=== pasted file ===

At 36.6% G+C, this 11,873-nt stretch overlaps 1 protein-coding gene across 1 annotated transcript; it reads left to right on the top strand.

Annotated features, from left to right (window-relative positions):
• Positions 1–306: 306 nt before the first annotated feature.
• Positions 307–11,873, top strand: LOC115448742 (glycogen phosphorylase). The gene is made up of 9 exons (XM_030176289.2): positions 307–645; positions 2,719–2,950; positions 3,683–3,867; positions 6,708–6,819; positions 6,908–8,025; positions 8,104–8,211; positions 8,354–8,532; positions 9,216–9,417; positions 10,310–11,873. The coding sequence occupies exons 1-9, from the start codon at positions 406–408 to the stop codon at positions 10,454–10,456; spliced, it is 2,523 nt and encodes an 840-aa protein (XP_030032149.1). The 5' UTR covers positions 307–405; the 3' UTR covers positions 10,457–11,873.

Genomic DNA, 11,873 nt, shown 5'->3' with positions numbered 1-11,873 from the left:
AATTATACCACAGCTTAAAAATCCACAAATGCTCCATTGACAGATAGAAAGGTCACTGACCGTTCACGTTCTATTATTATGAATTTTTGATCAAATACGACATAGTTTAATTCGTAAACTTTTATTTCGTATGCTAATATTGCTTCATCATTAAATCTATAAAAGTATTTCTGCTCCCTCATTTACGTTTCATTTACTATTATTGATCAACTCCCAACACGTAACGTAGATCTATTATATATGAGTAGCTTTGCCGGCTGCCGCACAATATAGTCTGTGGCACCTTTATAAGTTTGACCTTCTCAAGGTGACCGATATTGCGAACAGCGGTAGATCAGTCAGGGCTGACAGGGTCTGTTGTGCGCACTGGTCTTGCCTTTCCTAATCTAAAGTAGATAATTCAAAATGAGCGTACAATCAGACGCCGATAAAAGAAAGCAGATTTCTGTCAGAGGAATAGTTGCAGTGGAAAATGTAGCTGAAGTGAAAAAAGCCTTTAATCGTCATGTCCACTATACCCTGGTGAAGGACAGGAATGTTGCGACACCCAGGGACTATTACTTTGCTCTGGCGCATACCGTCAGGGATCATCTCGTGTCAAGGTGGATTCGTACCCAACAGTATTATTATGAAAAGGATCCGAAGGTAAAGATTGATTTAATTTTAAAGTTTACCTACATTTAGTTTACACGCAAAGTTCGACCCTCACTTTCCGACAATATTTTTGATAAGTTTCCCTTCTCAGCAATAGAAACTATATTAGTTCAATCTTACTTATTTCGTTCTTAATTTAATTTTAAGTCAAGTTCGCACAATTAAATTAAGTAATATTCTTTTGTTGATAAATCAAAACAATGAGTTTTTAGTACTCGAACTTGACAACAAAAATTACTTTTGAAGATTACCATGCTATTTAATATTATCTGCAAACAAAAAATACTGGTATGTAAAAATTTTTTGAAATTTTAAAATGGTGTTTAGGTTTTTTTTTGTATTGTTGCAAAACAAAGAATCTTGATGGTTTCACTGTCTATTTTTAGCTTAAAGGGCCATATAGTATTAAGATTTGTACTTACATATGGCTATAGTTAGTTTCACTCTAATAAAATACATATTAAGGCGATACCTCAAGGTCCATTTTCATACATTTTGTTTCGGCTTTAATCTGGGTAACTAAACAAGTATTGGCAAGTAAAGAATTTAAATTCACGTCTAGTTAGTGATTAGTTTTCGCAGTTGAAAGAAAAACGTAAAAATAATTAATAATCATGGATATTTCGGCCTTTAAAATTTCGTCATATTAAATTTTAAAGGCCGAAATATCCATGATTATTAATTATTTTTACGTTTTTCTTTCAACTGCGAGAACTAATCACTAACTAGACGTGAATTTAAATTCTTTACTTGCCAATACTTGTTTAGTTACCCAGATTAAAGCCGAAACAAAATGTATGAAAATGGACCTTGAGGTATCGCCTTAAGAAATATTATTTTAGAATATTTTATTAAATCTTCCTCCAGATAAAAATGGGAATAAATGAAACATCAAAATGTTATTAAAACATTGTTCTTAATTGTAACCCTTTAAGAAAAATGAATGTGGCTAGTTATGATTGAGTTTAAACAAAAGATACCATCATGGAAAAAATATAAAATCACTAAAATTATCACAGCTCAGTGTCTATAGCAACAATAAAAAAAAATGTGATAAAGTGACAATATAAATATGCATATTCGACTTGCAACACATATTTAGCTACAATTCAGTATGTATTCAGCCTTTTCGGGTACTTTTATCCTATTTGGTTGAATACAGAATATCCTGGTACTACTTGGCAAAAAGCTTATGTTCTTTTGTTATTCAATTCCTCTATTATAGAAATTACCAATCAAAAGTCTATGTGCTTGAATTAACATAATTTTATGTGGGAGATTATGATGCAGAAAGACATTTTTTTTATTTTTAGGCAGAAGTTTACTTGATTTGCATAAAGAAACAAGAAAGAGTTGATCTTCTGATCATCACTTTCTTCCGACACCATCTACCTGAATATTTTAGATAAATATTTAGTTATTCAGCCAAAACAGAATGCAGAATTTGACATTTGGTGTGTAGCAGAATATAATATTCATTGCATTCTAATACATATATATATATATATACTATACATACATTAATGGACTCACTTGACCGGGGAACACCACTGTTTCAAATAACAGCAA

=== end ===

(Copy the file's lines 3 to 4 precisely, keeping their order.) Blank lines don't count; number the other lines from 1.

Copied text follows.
• Positions 1–306: 306 nt before the first annotated feature.
• Positions 307–11,873, top strand: LOC115448742 (glycogen phosphorylase). The gene is made up of 9 exons (XM_030176289.2): positions 307–645; positions 2,719–2,950; positions 3,683–3,867; positions 6,708–6,819; positions 6,908–8,025; positions 8,104–8,211; positions 8,354–8,532; positions 9,216–9,417; positions 10,310–11,873. The coding sequence occupies exons 1-9, from the start codon at positions 406–408 to the stop codon at positions 10,454–10,456; spliced, it is 2,523 nt and encodes an 840-aa protein (XP_030032149.1). The 5' UTR covers positions 307–405; the 3' UTR covers positions 10,457–11,873.